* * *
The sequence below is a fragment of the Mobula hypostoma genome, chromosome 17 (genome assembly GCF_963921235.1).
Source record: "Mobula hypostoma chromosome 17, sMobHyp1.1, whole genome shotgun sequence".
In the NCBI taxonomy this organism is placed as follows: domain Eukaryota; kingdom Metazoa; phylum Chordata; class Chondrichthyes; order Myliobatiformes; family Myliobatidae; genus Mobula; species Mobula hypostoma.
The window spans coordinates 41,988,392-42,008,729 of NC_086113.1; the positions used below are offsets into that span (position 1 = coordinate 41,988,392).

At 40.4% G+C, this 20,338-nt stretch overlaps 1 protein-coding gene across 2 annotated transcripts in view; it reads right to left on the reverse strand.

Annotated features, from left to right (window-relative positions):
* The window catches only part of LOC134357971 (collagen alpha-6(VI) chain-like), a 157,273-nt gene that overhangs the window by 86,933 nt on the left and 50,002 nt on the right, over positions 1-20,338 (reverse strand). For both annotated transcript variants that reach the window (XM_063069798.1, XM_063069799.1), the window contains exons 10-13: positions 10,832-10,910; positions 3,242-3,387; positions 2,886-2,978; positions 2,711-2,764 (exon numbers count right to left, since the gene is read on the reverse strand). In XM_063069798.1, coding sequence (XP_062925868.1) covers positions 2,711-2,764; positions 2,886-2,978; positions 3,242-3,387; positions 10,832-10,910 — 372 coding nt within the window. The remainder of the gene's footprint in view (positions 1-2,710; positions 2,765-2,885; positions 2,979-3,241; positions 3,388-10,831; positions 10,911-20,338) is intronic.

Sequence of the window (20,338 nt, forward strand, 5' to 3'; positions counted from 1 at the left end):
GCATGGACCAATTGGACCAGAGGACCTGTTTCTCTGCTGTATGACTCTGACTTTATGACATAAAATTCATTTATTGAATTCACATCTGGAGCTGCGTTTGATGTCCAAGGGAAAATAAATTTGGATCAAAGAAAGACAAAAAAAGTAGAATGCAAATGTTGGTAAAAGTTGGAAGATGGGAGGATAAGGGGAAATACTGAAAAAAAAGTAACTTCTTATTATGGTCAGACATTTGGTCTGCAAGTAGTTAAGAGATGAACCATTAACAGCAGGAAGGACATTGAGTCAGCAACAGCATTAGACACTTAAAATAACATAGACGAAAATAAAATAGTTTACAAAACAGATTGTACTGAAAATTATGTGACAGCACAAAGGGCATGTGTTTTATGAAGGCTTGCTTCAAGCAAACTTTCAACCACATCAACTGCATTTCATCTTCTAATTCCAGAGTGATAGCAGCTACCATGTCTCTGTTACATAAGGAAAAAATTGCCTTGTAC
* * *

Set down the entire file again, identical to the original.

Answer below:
The sequence below is a fragment of the Mobula hypostoma genome, chromosome 17 (genome assembly GCF_963921235.1).
Source record: "Mobula hypostoma chromosome 17, sMobHyp1.1, whole genome shotgun sequence".
In the NCBI taxonomy this organism is placed as follows: domain Eukaryota; kingdom Metazoa; phylum Chordata; class Chondrichthyes; order Myliobatiformes; family Myliobatidae; genus Mobula; species Mobula hypostoma.
The window spans coordinates 41,988,392-42,008,729 of NC_086113.1; the positions used below are offsets into that span (position 1 = coordinate 41,988,392).

At 40.4% G+C, this 20,338-nt stretch overlaps 1 protein-coding gene across 2 annotated transcripts in view; it reads right to left on the reverse strand.

Annotated features, from left to right (window-relative positions):
* The window catches only part of LOC134357971 (collagen alpha-6(VI) chain-like), a 157,273-nt gene that overhangs the window by 86,933 nt on the left and 50,002 nt on the right, over positions 1-20,338 (reverse strand). For both annotated transcript variants that reach the window (XM_063069798.1, XM_063069799.1), the window contains exons 10-13: positions 10,832-10,910; positions 3,242-3,387; positions 2,886-2,978; positions 2,711-2,764 (exon numbers count right to left, since the gene is read on the reverse strand). In XM_063069798.1, coding sequence (XP_062925868.1) covers positions 2,711-2,764; positions 2,886-2,978; positions 3,242-3,387; positions 10,832-10,910 — 372 coding nt within the window. The remainder of the gene's footprint in view (positions 1-2,710; positions 2,765-2,885; positions 2,979-3,241; positions 3,388-10,831; positions 10,911-20,338) is intronic.

Sequence of the window (20,338 nt, forward strand, 5' to 3'; positions counted from 1 at the left end):
GCATGGACCAATTGGACCAGAGGACCTGTTTCTCTGCTGTATGACTCTGACTTTATGACATAAAATTCATTTATTGAATTCACATCTGGAGCTGCGTTTGATGTCCAAGGGAAAATAAATTTGGATCAAAGAAAGACAAAAAAAGTAGAATGCAAATGTTGGTAAAAGTTGGAAGATGGGAGGATAAGGGGAAATACTGAAAAAAAAGTAACTTCTTATTATGGTCAGACATTTGGTCTGCAAGTAGTTAAGAGATGAACCATTAACAGCAGGAAGGACATTGAGTCAGCAACAGCATTAGACACTTAAAATAACATAGACGAAAATAAAATAGTTTACAAAACAGATTGTACTGAAAATTATGTGACAGCACAAAGGGCATGTGTTTTATGAAGGCTTGCTTCAAGCAAACTTTCAACCACATCAACTGCATTTCATCTTCTAATTCCAGAGTGATAGCAGCTACCATGTCTCTGTTACATAAGGAAAAAATTGCCTTGTAC